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Not until some time next year.
44% (15 votes)
It won't, this tightening cycle is done and dusted.
32% (11 votes)
Before the end of 2014.
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90 seconds at 9 am: China house prices rise; US business lending grows; Ireland upgraded; Demographia reports; bond yields and swaps fall; NZ$1 = US$0.825 TWI = 78.4

Posted in News
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Here's my summary of the key news overnight in 90 seconds at 9 am, including news the real estate bubble keeps growing in China.

New-home prices in China’s cities defined by the government as first tier rose more than 15% in December, led by Guangzhou and Shenzhen in the south, as local property curbs failed to deter buyers.

The REINZ house price data for December will be out either today or tomorrow.

Reuters is reporting that bank lending to businesses have risen to a record high and bank managers say they are increasingly optimistic about the American economy.

Increasing demand for bank loans often is a prelude to higher economic growth. With the US government budget crisis seemingly sorted for now and Europe showing signs of economic recovery, companies are feeling more comfortable borrowing to invest in machinery, factories, and buildings.

The credit rating agency Moody's upgraded Ireland's debt from junk status over the weekend saying their economy has good potential for growth. Moody's was the only one of the big three credit rating agencies to push Ireland below investment grade. A stronger construction sector is aiding that growth.

The annual Demographia survey which tracks and benchmarks median multiples across a number of countries, is out today, its 10th review. This review uses house prices at 3 times household income as a measure of 'affordability'. For 2013, it says New Zealand was at 5.5 times and Auckland at 8 times. By its standards, only Ireland, Canada and the US had some markets that are 'affordable'. (It is not clear whether this new survey, based on September data, uses New Zealand's latest Census results.)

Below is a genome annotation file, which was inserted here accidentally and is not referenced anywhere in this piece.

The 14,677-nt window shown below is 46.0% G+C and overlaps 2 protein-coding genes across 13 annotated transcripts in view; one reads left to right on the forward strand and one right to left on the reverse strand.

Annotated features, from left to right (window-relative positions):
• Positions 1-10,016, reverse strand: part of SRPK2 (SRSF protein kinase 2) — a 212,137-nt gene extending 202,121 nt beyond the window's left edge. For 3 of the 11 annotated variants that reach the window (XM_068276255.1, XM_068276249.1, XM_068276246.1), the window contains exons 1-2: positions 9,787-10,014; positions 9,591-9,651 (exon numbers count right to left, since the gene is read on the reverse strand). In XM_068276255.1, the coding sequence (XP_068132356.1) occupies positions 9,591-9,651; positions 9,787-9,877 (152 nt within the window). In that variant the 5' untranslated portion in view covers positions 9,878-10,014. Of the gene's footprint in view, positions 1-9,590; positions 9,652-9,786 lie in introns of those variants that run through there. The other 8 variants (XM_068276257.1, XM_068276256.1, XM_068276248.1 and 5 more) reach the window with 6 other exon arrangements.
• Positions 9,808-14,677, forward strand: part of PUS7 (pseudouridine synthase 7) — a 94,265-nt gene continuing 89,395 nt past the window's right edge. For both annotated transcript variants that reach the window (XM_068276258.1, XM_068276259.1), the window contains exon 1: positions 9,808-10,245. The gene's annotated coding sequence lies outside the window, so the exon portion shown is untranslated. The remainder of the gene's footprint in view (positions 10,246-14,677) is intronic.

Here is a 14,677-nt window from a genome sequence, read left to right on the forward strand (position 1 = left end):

Benchmark UST 10yr bond yields fell to 2.82% - in fact, NZ swap rates start the week a lot lower, off between 2 and 5 bps across the curve with the curve flattening.

The NZ dollar starts today well of its Friday highs at 82.5 USc, 93.9 AUc and the TWI is at 78.4. It fell back across the board in final trading on Saturday in New York.

If you want to catch up with all the changes on Friday, we have an update here.

The easiest place to stay up with today's event risk is by following our Economic Calendar here »

We welcome your help to improve our coverage of this issue. Any examples or experiences to relate? Any links to other news, data or research to shed more light on this? Any insight or views on what might happen next or what should happen next? Any errors to correct?

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7 Comments

Property in China:Jenga

Property in China:Jenga anyone?

A 'stronger construction

A 'stronger construction sector' in Ireland aiding recovery? Can't be houses, there were whole ghost 'towns'  (or 'estates' as they are known in Ireland) lying empty in rural Ireland and the commuter belt around Dublin. I don't think they've been filled up yet.
I wonder what's being constructed...roads?

The $24 trillion Chinese

The $24 trillion Chinese juggernaut will be funding it. Don't need to worry about anything actually being tenanted or having a cashflow. The Chinese certainly don't.

I don't think there is

I don't think there is anything in Ireland of interest to the Chinese. I imagine Ireland is a tiny, insiginifacant blip on the Chinese radar.
It has no natural resources China wants and is currently plundering the African continent for.....

And look how much some

And look how much some Chinese investors paid for JP Morgan's New York headquarters.
 
http://www.bloomberg.com/news/2013-10-18/jpmorgan-tower-sale-sets-record...

Both links refer to Chinese

Both links refer to Chinese investments in the US. They do no mention Ireland. Still at a loss to see what's driving this 'strong construction sector' in Ireland.
Irish Times states the only Far East investment in Ireland will be its buying up of Irish Bonds.
http://www.irishtimes.com/business/economy/irish-government-regains-investment-grade-rating-from-moody-s-1.1659698